Monday, May 07, 2007

Global warming: Bio-fuels are not the answer

The United States is seeking a huge shift towards Bio-fuels (fuel-oil derived from agricultural products rather than oil and coal). This shift is being spun as environmentally friendly, but its motivation is more to reduce the USA's dependence on oil.

In an important contribution to the debate Fidel Castro argues that this will have a disastrous impact on the world's poor. Pushing up the price of food, increasing rural unemployment and the increased mechanisation of agriculture will increase CO2 emissions.

In an article written for May day, CASTRO WRITES :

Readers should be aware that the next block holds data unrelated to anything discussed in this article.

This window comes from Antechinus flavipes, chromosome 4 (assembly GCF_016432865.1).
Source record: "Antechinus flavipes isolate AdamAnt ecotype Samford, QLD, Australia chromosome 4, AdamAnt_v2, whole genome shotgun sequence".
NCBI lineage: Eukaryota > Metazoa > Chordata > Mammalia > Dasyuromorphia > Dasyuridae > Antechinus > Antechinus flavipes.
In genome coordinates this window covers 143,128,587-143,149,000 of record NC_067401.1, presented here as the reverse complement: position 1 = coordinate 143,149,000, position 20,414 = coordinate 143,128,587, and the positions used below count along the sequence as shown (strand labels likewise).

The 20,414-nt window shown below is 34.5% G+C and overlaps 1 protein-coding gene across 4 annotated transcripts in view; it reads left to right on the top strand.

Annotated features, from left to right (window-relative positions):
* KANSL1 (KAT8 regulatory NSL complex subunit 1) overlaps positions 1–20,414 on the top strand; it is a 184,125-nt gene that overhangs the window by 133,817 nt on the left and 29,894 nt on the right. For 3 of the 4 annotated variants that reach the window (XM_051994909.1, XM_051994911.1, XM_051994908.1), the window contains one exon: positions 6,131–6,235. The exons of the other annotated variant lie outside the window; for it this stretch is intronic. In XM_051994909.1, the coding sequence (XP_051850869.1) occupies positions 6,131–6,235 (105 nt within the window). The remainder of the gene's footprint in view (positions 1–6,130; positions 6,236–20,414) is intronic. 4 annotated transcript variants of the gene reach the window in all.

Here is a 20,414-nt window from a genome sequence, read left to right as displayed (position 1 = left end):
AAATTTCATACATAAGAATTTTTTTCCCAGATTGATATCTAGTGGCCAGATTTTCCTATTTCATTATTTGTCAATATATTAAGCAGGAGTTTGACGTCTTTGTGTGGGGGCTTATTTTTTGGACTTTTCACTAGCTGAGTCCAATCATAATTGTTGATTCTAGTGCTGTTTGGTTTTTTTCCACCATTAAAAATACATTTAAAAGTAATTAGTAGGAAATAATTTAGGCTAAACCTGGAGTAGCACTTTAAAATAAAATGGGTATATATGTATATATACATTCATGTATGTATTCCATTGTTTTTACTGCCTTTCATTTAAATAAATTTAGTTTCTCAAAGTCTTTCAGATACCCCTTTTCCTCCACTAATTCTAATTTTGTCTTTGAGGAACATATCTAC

At the end of World War II, fought by the peoples against fascism, a new power emerged that took over the world and imposed the absolutist and cruel order under which we live today.

Before Bush’s trip to Brazil, the leader of the empire decided that corn and other foodstuffs would be suitable raw material for the production of biofuels. For his part, Lula stated that Brazil could supply as much biofuel as necessary from sugar cane; he saw in this formula a possibility for the future of the Third World, and the only problem left to solve would be to improve the living conditions of the sugarcane workers. He was well aware – and he said it – that the United States should in turn lift the custom tariffs and the subsidies affecting ethanol exports to that country.

Bush replied that custom tariffs and subsidies to growers were untouchable in a country such as the United States, which is the first world producer of ethanol from corn.